The following text in gold is available as Open Game Content under the OGL. Open Game Content is ©2016 Jonah Bomgaars.

Wednesday, November 16, 2016

PC Race - Changelings: Half-Fey Heroes

Those born of a fiendish bloodline are tieflings, and those born of a celestial bloodline are aasimar, but what is the product of a union between mortal and fey?  Changelings are mortals with fey ancestry, and much like tieflings and aasimar, they are at once a part of the mortal world and apart from it.

There is already a race called changelings in Pathfinder, but those are the offspring of mortals and hags.  In mythology, changelings are fey (or sometimes troll) children who are secretly exchanged with human babies by their supernatural mothers.  Changeling is therefore the natural choice for the name of a race of half-fey, in the style of tieflings and aasimar.  I'm honestly not sure why Paizo made the half-hag changelings, let alone called them 'changelings', when there is still no half-fey race.  I suggest renaming the half-hag changeling race to 'hag-spawn'.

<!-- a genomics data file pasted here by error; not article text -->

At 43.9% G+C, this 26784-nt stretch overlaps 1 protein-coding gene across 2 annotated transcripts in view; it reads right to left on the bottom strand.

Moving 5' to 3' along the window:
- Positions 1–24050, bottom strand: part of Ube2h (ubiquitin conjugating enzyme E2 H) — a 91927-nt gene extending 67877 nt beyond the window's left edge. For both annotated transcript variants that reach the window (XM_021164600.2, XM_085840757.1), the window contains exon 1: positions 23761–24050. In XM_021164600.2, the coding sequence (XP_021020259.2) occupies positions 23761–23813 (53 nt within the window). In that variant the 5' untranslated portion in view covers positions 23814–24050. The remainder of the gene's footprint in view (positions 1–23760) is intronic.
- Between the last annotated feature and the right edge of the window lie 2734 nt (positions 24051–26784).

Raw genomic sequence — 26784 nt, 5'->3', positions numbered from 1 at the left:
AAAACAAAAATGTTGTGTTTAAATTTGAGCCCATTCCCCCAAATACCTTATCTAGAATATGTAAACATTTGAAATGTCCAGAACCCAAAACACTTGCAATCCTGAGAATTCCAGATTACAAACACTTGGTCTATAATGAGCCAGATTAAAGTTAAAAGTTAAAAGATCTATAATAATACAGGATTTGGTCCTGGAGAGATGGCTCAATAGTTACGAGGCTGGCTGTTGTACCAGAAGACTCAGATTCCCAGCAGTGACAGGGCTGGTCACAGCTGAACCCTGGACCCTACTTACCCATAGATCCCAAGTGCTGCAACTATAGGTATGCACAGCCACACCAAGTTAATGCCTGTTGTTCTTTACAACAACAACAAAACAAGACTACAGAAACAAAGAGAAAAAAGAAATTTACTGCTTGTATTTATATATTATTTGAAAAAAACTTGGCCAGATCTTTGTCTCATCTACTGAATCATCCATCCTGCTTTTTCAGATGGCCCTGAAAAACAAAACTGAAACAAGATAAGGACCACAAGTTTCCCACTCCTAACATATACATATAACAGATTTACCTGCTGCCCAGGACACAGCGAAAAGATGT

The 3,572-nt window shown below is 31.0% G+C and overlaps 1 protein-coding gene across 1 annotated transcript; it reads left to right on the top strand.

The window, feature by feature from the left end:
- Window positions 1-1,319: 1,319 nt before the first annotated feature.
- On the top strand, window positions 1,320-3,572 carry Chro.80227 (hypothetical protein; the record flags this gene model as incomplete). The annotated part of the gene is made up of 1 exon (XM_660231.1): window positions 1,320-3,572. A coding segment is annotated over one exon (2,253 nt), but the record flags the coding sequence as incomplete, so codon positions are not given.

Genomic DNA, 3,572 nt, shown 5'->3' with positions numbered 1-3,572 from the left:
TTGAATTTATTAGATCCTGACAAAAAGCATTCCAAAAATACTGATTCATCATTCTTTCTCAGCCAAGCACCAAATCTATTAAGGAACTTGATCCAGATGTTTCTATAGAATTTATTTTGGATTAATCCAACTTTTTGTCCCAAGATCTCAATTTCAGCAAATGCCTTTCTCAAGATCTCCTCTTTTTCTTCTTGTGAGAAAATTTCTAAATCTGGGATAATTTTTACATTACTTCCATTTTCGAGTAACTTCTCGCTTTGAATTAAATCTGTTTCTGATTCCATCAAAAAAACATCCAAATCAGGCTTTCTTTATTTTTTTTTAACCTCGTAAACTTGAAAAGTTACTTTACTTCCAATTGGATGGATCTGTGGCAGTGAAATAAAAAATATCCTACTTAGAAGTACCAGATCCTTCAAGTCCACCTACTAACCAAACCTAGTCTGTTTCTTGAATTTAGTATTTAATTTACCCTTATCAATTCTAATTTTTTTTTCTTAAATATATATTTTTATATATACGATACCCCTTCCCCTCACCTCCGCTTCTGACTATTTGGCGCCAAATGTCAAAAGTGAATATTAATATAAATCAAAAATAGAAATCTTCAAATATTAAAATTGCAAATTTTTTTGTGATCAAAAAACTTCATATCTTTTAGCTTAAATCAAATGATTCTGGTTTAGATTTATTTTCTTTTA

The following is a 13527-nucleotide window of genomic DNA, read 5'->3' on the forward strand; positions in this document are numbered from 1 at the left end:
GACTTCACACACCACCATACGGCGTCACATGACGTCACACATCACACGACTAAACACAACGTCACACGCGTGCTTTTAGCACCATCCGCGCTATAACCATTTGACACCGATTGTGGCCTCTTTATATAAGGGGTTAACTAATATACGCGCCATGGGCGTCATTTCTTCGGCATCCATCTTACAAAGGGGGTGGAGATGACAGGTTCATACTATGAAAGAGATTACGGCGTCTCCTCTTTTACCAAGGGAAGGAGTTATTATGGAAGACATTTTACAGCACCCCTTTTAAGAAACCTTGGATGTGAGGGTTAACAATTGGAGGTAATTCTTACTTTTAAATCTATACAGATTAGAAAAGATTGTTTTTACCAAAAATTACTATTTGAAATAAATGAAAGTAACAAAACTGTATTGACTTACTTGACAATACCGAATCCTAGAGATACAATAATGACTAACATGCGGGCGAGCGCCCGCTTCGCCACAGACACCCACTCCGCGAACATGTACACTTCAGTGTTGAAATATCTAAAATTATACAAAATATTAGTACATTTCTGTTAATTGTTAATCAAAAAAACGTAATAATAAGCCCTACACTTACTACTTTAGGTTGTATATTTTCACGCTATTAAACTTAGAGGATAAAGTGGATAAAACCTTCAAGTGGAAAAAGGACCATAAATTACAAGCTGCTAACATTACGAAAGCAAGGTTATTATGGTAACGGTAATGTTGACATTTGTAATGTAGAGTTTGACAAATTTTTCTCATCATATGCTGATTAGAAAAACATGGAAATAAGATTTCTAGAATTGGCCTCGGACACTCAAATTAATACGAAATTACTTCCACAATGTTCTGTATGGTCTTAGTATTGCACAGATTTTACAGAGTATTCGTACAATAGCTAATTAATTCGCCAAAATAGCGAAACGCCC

Presented below is the half-fey changeling race, modeled on the lines of tieflings and aasimar.  I have also included ten alternate racial traits to further customize your changeling character, including one for small-sized changelings and one for talking to animals.  After all, 'fey' and 'mortal' are broad categories - the offspring of a halfling and a leprechaun is going to be different from the offspring of a nymph and an elf, or a dwarf and a dryad.

Changelings (8 RP)